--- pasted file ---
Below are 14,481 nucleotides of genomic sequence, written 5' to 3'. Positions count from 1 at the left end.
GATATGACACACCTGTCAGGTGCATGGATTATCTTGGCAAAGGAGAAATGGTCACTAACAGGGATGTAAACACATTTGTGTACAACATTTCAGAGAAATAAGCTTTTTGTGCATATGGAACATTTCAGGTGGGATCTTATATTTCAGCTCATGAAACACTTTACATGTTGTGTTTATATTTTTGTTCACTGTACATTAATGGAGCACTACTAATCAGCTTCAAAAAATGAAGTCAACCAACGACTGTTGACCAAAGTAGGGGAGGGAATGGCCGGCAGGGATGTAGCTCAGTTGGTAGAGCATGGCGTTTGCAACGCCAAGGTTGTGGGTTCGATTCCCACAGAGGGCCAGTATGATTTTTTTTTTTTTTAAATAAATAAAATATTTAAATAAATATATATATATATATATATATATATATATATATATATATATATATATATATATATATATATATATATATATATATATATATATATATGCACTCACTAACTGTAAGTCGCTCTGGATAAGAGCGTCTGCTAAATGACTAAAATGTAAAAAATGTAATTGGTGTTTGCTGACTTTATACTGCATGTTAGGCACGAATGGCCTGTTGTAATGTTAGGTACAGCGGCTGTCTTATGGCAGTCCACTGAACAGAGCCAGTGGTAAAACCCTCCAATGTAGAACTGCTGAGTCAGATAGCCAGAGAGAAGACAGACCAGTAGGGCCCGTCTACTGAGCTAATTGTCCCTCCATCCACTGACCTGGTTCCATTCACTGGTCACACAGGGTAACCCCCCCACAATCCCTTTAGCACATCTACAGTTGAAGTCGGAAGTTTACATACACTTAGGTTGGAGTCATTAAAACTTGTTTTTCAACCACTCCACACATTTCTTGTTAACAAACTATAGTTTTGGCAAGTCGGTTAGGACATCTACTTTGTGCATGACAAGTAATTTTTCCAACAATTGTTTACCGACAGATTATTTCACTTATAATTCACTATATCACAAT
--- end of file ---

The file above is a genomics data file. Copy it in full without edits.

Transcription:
Below are 14,481 nucleotides of genomic sequence, written 5' to 3'. Positions count from 1 at the left end.
GATATGACACACCTGTCAGGTGCATGGATTATCTTGGCAAAGGAGAAATGGTCACTAACAGGGATGTAAACACATTTGTGTACAACATTTCAGAGAAATAAGCTTTTTGTGCATATGGAACATTTCAGGTGGGATCTTATATTTCAGCTCATGAAACACTTTACATGTTGTGTTTATATTTTTGTTCACTGTACATTAATGGAGCACTACTAATCAGCTTCAAAAAATGAAGTCAACCAACGACTGTTGACCAAAGTAGGGGAGGGAATGGCCGGCAGGGATGTAGCTCAGTTGGTAGAGCATGGCGTTTGCAACGCCAAGGTTGTGGGTTCGATTCCCACAGAGGGCCAGTATGATTTTTTTTTTTTTTAAATAAATAAAATATTTAAATAAATATATATATATATATATATATATATATATATATATATATATATATATATATATATATATATATATATATATATATATATATATATATGCACTCACTAACTGTAAGTCGCTCTGGATAAGAGCGTCTGCTAAATGACTAAAATGTAAAAAATGTAATTGGTGTTTGCTGACTTTATACTGCATGTTAGGCACGAATGGCCTGTTGTAATGTTAGGTACAGCGGCTGTCTTATGGCAGTCCACTGAACAGAGCCAGTGGTAAAACCCTCCAATGTAGAACTGCTGAGTCAGATAGCCAGAGAGAAGACAGACCAGTAGGGCCCGTCTACTGAGCTAATTGTCCCTCCATCCACTGACCTGGTTCCATTCACTGGTCACACAGGGTAACCCCCCCACAATCCCTTTAGCACATCTACAGTTGAAGTCGGAAGTTTACATACACTTAGGTTGGAGTCATTAAAACTTGTTTTTCAACCACTCCACACATTTCTTGTTAACAAACTATAGTTTTGGCAAGTCGGTTAGGACATCTACTTTGTGCATGACAAGTAATTTTTCCAACAATTGTTTACCGACAGATTATTTCACTTATAATTCACTATATCACAAT